Review: ‘Blood Brothers’ @ Birmingham Hippodrome, 22/10/12.

‘Blood Brothers’ take two: still featuring the stellar vocals of Niki Evans and this time showcasing the voice of Marti Pellow as the Narrator, ‘Blood Brothers’ remains a heart-wrenchingly tragic tale of brothers separated by birth but united by fate.

Having seen and reviewed this before, the focus lies on what was different about this telling of the tale of the Johnstone twins. Marti Pellow seems the obvious starting point: a Scouser he ain’t. I struggled to understand what he was saying sometimes because his accent was quite thick and at points indecipherable – I’d have definitely preferred him to ditch the Scouse in favour of being audible. That’s the only critique I can make about this Narrator though – he was intimidating, comforting and a constant lurking presence reminding us of the debt to be paid. In a weird way, Marti Pellow was an outstanding lurker: he never looked out of place, and constantly existed as a dark and menacing presence behind every twinge of happiness and friendship. His voice, as in his music and in a performance of ‘Jekyll and Hyde’ I had the pleasure of seeing him in, was astounding – he’s one of those rare pop musicians whose voice translates from CD to stage with ease, in fact I’d go as far as saying he’s better off out of the charts and treading the boards. He’s got a clear talent for manipulating his voice to suit the emotional rollercoaster that is ‘Blood Brothers’.

Niki Evans was, once more, fantastic. She has this uncanny ability to change from happy-go-lucky to ageing and troubled in a heartbeat whilst remaining hauntingly convincing. Her voice, without a doubt, was the best in the show: it’s so powerful that it’s beyond her X Factor roots, and was definitely meant to tell a story rather than belt out any old tune.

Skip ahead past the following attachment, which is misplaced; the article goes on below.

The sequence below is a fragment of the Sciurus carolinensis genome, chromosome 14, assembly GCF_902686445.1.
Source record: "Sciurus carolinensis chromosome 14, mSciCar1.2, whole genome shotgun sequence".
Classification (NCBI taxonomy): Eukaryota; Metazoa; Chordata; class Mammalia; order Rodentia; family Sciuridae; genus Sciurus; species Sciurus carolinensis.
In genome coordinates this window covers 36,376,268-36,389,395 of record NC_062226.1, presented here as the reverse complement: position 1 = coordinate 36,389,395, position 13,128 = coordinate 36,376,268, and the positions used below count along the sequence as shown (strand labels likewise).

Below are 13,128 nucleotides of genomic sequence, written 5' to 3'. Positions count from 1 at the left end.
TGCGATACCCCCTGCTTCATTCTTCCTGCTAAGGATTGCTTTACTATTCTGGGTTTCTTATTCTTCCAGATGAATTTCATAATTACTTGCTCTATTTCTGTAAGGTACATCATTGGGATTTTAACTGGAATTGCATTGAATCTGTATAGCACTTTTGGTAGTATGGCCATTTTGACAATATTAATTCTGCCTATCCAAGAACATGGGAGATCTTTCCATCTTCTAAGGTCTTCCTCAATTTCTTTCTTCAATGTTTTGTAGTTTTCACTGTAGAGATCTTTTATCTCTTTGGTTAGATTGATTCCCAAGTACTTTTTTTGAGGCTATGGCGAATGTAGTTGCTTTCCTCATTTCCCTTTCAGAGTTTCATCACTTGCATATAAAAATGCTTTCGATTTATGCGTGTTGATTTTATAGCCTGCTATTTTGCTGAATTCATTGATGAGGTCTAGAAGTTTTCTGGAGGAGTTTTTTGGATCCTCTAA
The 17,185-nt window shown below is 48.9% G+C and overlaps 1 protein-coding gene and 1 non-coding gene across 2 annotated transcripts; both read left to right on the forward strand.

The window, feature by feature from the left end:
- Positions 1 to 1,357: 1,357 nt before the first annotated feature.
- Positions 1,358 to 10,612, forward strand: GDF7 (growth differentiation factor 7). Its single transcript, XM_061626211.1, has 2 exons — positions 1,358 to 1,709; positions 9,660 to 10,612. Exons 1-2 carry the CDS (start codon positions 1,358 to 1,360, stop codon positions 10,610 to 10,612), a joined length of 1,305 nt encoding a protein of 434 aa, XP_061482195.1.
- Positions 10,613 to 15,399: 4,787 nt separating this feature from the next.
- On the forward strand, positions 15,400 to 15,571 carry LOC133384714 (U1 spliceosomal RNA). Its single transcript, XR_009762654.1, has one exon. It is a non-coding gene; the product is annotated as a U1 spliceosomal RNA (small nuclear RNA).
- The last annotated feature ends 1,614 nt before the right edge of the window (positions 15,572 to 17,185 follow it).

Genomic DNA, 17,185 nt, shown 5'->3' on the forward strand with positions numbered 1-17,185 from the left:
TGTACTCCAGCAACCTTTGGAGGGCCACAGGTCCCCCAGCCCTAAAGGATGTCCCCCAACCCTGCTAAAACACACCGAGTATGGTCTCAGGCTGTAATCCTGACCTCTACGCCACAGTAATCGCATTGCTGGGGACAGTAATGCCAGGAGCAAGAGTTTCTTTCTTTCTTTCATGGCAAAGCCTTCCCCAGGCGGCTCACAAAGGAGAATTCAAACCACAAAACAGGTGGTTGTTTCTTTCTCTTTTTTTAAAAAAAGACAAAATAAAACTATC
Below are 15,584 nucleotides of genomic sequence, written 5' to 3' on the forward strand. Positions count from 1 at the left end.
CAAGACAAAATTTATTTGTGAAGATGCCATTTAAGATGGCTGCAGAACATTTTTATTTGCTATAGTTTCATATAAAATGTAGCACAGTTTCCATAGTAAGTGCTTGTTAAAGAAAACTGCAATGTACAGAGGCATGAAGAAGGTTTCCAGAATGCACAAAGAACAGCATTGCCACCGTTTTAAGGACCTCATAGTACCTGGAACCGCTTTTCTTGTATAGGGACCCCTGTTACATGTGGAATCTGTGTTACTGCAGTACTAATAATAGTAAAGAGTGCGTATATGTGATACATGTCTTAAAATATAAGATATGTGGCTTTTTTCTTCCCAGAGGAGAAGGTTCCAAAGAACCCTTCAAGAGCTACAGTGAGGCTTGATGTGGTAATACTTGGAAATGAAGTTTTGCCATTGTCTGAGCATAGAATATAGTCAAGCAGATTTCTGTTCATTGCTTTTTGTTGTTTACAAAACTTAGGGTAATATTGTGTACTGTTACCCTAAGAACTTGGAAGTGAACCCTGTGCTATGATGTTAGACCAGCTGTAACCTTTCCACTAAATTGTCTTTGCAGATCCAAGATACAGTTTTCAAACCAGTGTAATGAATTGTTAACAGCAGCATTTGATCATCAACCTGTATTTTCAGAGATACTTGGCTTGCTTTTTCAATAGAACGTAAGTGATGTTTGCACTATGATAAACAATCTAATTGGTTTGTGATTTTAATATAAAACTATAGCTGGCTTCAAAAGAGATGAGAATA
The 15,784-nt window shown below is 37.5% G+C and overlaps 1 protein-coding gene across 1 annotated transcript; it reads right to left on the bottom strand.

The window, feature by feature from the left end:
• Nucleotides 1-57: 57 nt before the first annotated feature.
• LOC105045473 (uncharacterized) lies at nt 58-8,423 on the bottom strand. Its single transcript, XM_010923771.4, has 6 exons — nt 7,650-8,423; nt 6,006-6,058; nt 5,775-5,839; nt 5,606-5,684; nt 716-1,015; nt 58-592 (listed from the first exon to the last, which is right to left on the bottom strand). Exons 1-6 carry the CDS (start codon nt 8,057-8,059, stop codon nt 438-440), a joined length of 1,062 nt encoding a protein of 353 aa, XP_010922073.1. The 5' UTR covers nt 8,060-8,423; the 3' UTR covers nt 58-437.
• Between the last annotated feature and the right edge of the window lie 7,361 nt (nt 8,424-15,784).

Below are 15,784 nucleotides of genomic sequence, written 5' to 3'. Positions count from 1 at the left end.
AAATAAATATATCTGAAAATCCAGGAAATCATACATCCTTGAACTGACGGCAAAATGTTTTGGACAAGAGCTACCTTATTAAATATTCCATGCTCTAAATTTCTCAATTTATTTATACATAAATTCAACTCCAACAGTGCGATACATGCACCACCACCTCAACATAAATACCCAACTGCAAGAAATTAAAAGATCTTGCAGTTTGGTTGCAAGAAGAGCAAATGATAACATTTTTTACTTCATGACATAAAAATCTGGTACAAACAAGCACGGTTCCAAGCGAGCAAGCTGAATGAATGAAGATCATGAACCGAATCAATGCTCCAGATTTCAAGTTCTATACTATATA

The only criticism I have to make about ‘Blood Brothers’ this time around was the sound choices. If it had been every now and then, I could have coped with reverb and echoes, but every song containing echoes was too much to deal with at points, and sometimes made the words hard to understand. It lost that haunting effect, and turned into a stage tool without meaning. It also made the singing sometimes seem like a competition: for instance, the Narrator and Mrs Johnstone’s duets were hugely complimentary to one another’s voices, but when that reverb hit it was like the Narrator faded and lost his significance in the face of Mrs Johnstone, when he is supposed to be the thread that ties the story together.

That aside, the opening night at the Hippodrome was a stunner. The highly translatable themes of family, social and emotional divides, and of inviable class systems deepened the tragedy felt by everyone in the Hippodrome. Besides those things mentioned above, ‘Blood Brothers’ remained as it I saw it in my original review: beautiful, haunting and tragically moving, and worth every tear shed.

Review: ‘Blood Brothers’ @ Birmingham Hippodrome

Blood Brothers @ the Hippodrome.

One incredibly heartbreaking performance later, and I can’t wait for the next time I get to witness the immensely superb piece of theatre that is ‘Blood Brothers’.

The story is laid out before you by the Narrator (Robbie Scotcher), whose presence is a railing to control your experience, and build tension until the bitter end. Despite knowing the outcome before the origins, it didn’t stop every moment taunting you with its inevitability: it only heightened the climax to a point where you were crying just from knowing that the debt had to paid, and that walking on the cracks in the pavement would cost you more dearly than you could imagine. It sent shivers down my spine when he sang of hell knocking at the door, bringing the conclusion ever-closer by constantly quickening the pace.